Starting in the early 70s, agencies in the former USSR invested more than 20,000 person-years of research and development to produce Bio-Algae Concentrates (BAC) that hel...
Algae manufacturer Cyanotech Corporation has announced implementing three major initiatives to improve Astaxanthin production at their Kailua Kona, Hawaii-based cultivati...
Steven Mufson reports for the Washington Post that Algenol Biofuels estimates hackers have attempted to break into its computers 39 million times in four months this year...
A recent discovery in the multicellular green alga, Volvox carteri,has revealed the origin of male and female sexes, showing how they evolved from a more primitive mating...
In an effort to propel the algae industry forward, the Algae Testbed Public Private Partnership (ATP3) offers a series of hands-on specialized workshops suited for partic...
Channelnewsasia.com reports on three young Spaniards who harvest seaweed, a culinary delicacy, as a way for them to stay out of Spain’s troubled financial waters. 35-year...
Phys.Org reports that scientists Jolanda Verspagen and Jef Huisman of the University of Amsterdam, The Netherlands have concluded that rising CO2 concentrations in the at...
The EPA has released the Annual Use of Pesticides in the U.S. Report. We now know that American farmers apply roughly a billion pounds of toxic chemicals intentionally in...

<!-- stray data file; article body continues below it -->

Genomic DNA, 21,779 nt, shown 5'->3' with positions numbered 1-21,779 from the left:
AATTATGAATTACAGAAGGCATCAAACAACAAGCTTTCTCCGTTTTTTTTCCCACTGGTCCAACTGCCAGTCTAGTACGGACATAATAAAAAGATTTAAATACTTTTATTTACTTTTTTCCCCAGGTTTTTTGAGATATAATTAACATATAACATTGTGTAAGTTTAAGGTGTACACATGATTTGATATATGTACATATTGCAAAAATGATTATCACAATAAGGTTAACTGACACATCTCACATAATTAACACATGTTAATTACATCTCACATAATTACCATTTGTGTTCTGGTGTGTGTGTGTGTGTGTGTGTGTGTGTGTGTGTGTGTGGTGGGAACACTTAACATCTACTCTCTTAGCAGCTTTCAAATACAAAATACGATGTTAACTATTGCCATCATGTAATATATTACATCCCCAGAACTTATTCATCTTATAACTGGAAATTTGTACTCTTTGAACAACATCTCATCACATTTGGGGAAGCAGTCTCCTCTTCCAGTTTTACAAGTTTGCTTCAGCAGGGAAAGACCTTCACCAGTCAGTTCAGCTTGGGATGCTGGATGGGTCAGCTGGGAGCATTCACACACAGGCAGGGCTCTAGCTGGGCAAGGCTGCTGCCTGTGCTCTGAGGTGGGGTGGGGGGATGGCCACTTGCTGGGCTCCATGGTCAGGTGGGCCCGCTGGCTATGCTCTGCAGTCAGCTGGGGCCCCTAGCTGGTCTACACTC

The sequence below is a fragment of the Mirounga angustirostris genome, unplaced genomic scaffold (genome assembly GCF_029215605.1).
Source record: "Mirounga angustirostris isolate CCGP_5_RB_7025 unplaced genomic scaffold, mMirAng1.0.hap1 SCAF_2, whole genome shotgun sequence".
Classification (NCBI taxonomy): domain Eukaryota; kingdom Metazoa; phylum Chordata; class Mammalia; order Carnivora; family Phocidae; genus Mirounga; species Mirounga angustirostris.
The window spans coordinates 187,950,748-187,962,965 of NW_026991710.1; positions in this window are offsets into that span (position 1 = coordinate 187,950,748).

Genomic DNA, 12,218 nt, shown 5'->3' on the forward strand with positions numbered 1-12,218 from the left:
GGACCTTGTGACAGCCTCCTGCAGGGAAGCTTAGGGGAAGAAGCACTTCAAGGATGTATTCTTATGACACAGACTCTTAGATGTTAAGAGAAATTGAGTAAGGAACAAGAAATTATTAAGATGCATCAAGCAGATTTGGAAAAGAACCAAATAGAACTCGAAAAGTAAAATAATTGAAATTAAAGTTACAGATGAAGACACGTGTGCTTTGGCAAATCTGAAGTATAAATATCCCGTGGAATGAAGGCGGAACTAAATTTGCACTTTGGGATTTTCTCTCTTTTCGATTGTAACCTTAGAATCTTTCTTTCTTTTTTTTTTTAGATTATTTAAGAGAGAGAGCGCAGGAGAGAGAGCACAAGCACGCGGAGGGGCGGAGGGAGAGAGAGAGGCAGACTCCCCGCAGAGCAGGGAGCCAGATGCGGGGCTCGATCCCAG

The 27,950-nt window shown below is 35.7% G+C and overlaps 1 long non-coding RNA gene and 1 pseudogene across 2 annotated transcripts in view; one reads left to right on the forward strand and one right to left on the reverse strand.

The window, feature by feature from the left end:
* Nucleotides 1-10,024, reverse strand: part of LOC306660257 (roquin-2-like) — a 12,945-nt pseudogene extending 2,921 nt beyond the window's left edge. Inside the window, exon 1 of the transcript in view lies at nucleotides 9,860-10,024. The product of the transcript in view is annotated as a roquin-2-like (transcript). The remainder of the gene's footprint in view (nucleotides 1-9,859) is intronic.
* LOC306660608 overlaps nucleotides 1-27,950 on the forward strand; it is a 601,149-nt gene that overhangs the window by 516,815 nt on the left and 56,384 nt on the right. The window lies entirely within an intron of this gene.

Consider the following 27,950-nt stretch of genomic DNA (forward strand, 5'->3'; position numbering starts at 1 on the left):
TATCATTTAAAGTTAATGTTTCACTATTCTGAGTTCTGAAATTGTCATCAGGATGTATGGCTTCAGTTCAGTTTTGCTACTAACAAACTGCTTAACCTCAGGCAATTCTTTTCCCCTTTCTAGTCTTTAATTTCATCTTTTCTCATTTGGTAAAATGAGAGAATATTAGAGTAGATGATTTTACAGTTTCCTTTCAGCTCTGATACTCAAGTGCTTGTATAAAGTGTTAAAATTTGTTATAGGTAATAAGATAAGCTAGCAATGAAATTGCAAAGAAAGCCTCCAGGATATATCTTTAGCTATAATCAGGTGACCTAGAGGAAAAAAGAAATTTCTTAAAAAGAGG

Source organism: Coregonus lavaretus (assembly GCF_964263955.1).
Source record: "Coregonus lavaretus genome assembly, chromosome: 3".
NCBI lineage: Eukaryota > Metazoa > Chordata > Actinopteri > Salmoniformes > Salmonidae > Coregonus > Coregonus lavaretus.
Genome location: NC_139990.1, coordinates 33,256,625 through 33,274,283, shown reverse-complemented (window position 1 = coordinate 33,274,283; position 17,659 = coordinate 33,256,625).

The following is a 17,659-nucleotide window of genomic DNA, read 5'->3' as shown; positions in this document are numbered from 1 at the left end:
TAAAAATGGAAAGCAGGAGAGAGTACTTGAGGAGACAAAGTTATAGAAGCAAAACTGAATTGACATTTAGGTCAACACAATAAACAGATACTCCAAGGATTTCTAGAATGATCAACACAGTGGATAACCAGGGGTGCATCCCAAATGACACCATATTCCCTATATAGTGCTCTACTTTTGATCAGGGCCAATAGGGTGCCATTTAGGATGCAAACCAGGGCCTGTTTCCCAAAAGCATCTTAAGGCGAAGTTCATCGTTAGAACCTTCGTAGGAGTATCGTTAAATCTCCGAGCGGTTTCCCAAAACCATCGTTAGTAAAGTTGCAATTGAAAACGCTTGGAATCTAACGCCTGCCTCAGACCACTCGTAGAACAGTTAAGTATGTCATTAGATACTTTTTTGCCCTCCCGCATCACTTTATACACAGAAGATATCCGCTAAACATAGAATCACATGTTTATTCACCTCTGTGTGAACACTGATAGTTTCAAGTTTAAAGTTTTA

Researchers at the Paul Scherer Institute (PSI) in Wädenswil, Switzerland, have succeeded in producing energy-rich gas from microalgae, and in doing so have demonstrated ...
Arizona is taking advantage of its open land and ample sunshine to assume a leadership position in the algae biofuel field. The state is home to two national algae testbe...
With their new CO₂ processing-platform called AstaCos, AlgaeBiotech can produce waxy particles of only 50-100 µm in size with a loading of 25% astaxanthin oleoresin. The ...
Hortidaily.com reports that in Nevele, Belgium, Tomalgae is growing algae in a former tomato greenhouse. Their company was formed when tomato cultivation entrepreneurs Pi...
On September 25, 2014, a photobioreactor for the cultivation of algae was officially unveiled during a seminar at Thomas More University College in Mechelen, Belgium. Und...
William Tucker writes in fullfreedom.org about the lure the oceans have for advocates of biofuel, particularly in Scandinavia. “Two-thirds of the globe is covered with wa...
Most Americans get plenty of protein, primarily from animal products including meat, eggs and milk. But for many, ensuring a healthy protein intake can be challenging. In...
Phys.org reports that, in collaboration with the Berlin, Germany LED manufacturer FutureLED, scientists at the Technische Universität München have developed a unique comb...
Allan Koay writes in thestar.com about a Universiti Malaya research project paving the way for the commercial production of paper pulp and bioethanol from seaweed. The Al...